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Nancy Pelosi’s Taiwan visit infuriated China. How could tensions impact Australia?

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Taiwan’s representatives in Australia say there is no excuse for China ratcheting up tensions in the region following US House Speaker Nancy Pelosi’s visit to Taipei, and that they welcomed Australia’s long-term support.
China has fired ballistic missiles and deployed fighter jets, warships and drones as part of its after the self-ruled island hosted a visit from Ms Pelosi – the highest-profile elected US official to visit Taiwan in 25 years.
The military exercises already appear to have impacted Japan after five missiles reportedly landed in its exclusive economic zone, and there are fears Western allies such as Australia, the United States and Japan could be drawn into any potential conflict by reacting to Beijing’s actions.

The exercises were condemned in a joint statement issued by the foreign ministers of Australia and Japan, and the secretary of state of the United States on Friday, but Beijing said its response was “justified”.

China announced six exclusion zones around Taiwan for military drills after the visit of US House Speaker Nancy Pelosi. Source: SBS News

What was Taiwan’s response to the visit by Nancy Pelosi?

SBS News asked the Taipei Economic and Cultural Office in Australia, the highest representative office of Taiwan in the country, whether it saw Ms Pelosi’s visit as a positive one.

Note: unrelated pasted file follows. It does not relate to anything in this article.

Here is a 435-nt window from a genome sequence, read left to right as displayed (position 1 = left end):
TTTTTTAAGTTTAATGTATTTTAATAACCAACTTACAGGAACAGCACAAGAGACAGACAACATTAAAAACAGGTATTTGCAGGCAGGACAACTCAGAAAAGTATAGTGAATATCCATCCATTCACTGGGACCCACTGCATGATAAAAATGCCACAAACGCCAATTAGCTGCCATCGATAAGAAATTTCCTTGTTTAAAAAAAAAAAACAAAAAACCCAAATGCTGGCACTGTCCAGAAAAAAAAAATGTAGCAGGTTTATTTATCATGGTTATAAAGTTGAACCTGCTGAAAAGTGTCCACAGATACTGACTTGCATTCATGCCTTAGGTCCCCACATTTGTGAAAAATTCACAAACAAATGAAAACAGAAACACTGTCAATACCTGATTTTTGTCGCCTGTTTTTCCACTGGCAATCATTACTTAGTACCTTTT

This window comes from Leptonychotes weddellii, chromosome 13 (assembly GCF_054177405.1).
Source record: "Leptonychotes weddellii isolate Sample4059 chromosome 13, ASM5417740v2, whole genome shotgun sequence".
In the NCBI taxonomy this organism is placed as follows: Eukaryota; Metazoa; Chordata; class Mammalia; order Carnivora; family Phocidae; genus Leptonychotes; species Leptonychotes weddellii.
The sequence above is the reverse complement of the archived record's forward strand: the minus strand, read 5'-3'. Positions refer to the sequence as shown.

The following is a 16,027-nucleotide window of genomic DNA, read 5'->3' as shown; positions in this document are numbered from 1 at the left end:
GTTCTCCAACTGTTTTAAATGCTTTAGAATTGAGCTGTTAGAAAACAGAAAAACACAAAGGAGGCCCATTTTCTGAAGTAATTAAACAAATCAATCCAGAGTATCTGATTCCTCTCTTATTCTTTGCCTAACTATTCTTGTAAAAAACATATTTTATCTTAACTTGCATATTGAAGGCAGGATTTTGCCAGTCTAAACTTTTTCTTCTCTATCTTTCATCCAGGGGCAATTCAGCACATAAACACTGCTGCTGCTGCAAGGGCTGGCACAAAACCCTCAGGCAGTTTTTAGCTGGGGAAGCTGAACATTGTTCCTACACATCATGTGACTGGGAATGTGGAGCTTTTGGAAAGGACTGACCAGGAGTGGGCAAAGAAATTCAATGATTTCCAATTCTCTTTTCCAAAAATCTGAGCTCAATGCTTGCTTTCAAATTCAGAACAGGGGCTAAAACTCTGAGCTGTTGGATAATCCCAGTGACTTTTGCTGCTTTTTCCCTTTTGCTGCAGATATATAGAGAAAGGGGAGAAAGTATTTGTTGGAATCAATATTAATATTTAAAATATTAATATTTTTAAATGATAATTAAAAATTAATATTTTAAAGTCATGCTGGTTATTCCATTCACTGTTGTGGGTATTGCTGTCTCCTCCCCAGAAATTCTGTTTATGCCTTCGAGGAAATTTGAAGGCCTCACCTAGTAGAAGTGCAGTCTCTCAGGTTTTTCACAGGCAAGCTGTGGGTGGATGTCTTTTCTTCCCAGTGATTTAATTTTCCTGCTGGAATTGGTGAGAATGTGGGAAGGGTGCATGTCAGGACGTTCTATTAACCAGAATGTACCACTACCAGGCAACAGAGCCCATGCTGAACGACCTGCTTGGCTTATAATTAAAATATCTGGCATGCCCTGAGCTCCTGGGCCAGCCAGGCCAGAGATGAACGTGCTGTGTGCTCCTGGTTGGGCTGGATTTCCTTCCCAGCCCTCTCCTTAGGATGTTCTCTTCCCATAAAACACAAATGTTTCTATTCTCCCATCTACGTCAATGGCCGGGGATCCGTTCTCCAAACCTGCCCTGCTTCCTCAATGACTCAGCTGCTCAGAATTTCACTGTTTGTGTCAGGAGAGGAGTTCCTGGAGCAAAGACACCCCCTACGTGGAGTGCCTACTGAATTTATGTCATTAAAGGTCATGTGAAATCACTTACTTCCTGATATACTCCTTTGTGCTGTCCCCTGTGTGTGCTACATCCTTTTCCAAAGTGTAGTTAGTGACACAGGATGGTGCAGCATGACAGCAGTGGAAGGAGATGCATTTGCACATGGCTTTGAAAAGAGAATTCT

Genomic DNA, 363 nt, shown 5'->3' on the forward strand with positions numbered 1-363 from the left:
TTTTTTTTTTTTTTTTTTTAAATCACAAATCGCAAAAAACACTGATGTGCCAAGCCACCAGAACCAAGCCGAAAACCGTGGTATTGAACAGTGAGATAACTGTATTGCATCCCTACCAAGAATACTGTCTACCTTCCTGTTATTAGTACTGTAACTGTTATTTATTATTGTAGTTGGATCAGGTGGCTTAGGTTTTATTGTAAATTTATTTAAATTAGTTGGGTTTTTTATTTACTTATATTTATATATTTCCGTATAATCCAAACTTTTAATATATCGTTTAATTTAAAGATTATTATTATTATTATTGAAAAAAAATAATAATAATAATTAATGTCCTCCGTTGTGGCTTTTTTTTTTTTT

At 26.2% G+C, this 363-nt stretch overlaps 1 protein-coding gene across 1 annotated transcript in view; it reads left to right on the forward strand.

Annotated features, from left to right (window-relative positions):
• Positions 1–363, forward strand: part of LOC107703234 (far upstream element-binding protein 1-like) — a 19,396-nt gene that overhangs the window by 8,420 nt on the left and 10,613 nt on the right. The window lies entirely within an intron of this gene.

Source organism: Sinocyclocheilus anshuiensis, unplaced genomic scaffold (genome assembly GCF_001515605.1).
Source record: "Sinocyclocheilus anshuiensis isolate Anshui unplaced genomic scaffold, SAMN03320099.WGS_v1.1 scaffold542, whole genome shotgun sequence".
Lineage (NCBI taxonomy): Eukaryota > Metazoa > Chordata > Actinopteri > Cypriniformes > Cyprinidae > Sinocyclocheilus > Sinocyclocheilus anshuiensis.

“It is a common practice for Taiwan to receive parliamentary members around the world,” Taiwan’s representative Elliott YL Charng said in a statement, adding more than a dozen US parliamentary members had visited this year.
“Moreover, there was a precedent for US House Speaker to visit Taiwan, thus a US House Speaker’s visit should not become an excuse for escalating tensions across the Taiwan Strait and the region.

“Taiwan appreciates Australia’s long-term support, and will continue working with like-minded democracies to maintain regional peace and stability.”

Soldiers perform flag-lowering ceremony at the Liberty Square in Taipei, Taiwan, 20 December 2018.

Soldiers perform flag-lowering ceremony at the Liberty Square in Taipei, Taiwan, 20 December 2018. Source: AAP

‘Reckless’ move or ‘tension worth having’?

Ahead of Ms Pelosi’s visit to Taiwan, columnist and Pulitzer Prize-winning journalist Thomas L Friedman described her potential move as an “utterly reckless, dangerous and irresponsible” thing.
He argued it could result in the US being drawn into indirect conflicts with Russia and China at the same time.

Some China-Taiwan experts have supported the trip, including Michael Shoebridge, director of defence, strategy and national security at the Australian Strategic Policy Institute (ASPI), an organisation that receives funding from Australia’s defence department, foreign governments including the US and military contractors.

Mr Shoebridge said a worse thing would be to isolate Taiwan politically, as this would make it more likely Beijing would use military force against the Taiwanese.

“So this tension is worth having as a way of deterring that conflict by letting Beijing know that Taiwan is not alone,” he told SBS News.